After Hurricane Florence, reports started rolling in of “giant mosquito” sightings — and bitings — throughout North Carolina. What’s going on with these mega mosquitoes that can be as big as a quarter?

As a mosquito biologist, I often get asked to identify a mosquito based upon someone’s verbal report of the little buggers. I usually do OK with an educated guess based on descriptions like “It had striped legs, and was brown” or “It looked kind of purple.”

What I have always struggled with is when someone says “It was little” or “It was pretty big.” For the most part, size is not a good identifying feature of the common mosquitoes Americans encounter close to home.

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This is because you can grow relatively large mosquitoes or small ones just depending on the conditions where they grow up — what entomologists call their larval environment. If the larval environment has few other competing mosquitoes, or is rich in nutrients, or has a cool temperature, the result is larger adult mosquitoes.

There are a couple of species of mosquitoes that are truly gigantic, though. If someone says they saw a big mosquito, and I follow up with “big for a mosquito, or too big to even be a mosquito?” and they say “too big to be a mosquito, but it was biting me,” then I know we truly have one of a couple species of “giant” mosquitoes.

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Under normal circumstances, these giant, biting mosquitoes — known locally here in North Carolina as “gallinippers,” or scientifically as Psorophora ciliata or Psorophora howardi — are quite rare. They are two of about 175 species of mosquitoes we have in the United States. Their moment in the spotlight comes after major flooding events, like we had with Hurricane Florence. These mosquitoes can be as much as three times larger than their more typical cousins.

mosquito life stage
Life stages of mosquitoes.

The gallinippers belong to a genus of mosquitoes that specialize in responding to floods. Females produce lots of eggs, which they spread out around areas that might flood, such as wet meadows, floodplain forests, or even agricultural land. Those eggs are resistant to desiccation — that is, they aren’t damaged by dry conditions — so they can wait around for a flood the following year, forming an “egg bank.” The eggs are fertilized as the female lays them, from sperm she’s stored during mating. In order to get the blood meals necessary to make many eggs, these mosquitoes are aggressive feeders on mammals, and maybe other vertebrates occasionally.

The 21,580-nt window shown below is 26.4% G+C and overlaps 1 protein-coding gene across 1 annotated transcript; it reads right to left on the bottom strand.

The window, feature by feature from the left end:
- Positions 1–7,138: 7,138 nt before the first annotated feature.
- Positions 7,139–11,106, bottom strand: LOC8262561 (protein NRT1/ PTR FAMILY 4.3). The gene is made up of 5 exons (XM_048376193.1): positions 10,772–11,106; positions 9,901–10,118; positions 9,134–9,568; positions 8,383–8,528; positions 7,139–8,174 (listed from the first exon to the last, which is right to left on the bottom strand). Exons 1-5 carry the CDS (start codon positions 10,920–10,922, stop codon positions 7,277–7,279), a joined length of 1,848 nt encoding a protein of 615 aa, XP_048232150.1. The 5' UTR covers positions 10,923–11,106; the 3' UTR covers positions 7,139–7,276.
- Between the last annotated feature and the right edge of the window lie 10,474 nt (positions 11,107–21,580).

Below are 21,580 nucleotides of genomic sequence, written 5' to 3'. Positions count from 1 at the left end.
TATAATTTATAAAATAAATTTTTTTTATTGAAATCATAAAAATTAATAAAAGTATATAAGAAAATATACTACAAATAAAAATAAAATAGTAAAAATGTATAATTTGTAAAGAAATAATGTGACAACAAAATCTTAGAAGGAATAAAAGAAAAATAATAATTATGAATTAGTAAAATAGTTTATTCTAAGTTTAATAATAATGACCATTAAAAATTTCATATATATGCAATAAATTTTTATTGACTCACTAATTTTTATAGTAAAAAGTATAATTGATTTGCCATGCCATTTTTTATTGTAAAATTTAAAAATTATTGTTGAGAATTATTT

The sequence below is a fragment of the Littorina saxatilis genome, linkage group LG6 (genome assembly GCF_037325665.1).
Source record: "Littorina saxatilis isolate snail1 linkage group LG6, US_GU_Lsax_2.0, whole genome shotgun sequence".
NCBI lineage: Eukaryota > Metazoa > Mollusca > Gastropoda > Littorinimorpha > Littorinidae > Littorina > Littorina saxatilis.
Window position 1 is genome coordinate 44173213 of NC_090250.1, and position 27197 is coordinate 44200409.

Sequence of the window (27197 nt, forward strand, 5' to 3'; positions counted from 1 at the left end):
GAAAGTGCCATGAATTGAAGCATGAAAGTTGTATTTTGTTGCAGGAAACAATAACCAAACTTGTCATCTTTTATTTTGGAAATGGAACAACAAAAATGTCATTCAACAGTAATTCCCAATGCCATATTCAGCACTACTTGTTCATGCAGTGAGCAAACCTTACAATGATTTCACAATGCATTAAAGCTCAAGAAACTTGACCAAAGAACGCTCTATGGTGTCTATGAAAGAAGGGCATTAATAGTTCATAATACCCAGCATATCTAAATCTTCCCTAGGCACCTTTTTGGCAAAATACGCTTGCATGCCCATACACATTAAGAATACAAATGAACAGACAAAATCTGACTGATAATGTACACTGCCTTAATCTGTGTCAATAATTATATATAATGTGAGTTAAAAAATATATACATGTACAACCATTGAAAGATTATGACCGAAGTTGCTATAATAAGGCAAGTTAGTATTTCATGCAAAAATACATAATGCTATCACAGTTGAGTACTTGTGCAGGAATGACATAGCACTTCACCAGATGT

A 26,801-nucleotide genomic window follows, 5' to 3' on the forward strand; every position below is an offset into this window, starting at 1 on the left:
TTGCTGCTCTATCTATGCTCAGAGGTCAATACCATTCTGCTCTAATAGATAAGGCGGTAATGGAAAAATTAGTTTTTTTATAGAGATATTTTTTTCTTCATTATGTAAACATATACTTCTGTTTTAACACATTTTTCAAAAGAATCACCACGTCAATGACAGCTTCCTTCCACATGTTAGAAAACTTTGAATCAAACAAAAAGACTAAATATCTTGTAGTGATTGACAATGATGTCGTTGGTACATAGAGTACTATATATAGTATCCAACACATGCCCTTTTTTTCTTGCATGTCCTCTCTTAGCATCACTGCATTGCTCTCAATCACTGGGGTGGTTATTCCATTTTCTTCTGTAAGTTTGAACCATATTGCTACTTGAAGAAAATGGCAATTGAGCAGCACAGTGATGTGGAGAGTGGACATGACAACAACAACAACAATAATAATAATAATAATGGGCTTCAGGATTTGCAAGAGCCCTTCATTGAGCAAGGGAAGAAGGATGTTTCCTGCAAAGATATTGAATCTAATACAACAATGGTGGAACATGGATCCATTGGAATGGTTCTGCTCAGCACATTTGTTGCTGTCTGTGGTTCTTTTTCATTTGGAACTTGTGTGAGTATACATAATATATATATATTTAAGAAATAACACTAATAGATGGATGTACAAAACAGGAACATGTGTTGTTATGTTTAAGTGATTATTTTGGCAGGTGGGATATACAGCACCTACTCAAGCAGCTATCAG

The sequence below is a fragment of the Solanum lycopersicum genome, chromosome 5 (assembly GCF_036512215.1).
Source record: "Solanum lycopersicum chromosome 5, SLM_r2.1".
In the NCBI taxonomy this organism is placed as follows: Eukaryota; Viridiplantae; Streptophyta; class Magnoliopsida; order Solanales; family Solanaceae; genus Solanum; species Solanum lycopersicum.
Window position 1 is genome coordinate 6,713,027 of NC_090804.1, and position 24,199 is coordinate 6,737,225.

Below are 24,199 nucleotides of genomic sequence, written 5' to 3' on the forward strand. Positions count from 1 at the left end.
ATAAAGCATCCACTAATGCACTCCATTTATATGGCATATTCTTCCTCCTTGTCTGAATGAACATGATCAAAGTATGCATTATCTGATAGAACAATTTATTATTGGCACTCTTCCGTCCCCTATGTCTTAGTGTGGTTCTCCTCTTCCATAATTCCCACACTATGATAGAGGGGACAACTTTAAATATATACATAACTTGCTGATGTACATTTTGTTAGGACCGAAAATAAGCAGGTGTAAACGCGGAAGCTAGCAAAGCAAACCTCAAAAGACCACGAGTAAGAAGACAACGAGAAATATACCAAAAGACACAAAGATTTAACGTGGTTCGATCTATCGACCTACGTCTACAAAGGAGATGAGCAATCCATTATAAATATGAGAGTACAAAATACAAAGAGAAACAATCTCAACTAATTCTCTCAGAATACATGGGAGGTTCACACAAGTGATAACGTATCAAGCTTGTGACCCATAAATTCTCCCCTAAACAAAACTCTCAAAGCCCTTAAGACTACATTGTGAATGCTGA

But evolving to a giant size doesn’t seem necessary to carry out these tasks. Indeed, many other species in this genus are not giants; they’re more typically mosquito-sized. So what separates the gallinipper?

One possibility is the fact that gallinippers, as larvae, prey on other mosquito larvae. Perhaps their size is an adaptation to consuming other floodwater mosquitoes, allowing them to more easily capture and consume smaller species? The more typical-sized mosquitoes that use floodwaters are not predators. Size may also allow them to produce many more eggs, which can also be an advantage when the floodwaters come.

Gallinippers have a painful bite that is usually well noticed by human victims, so the large numbers that emerged after Florence have received lots of attention.

While being bitten by a giant mosquito may not seem like a great thing, there are reasons to take heart. First, these mosquitoes likely get just one good blood meal in their lives, limiting their ability to transmit a pathogen. As far as entomologists know, they don’t transmit any pathogens to people. And since, as larvae, these giants eat other mosquitoes, maybe one big bite is worth 10 small ones? Finally, it’s a great post-hurricane brag to announce “I got bit by a giant freakin’ mosquito!”

Other good news is that the adults likely don’t live more than a couple of weeks, so the great boom of mosquitoes from Florence is winding down. Of course, now it looks like Hurricane Michael may bring about another round of gallinippers. Winter does end the most immediate threat, but all those eggs are still out there, awaiting next year’s floodwaters.


This article was originally published on The Conversation by Michael Reiskind. Read the original article here.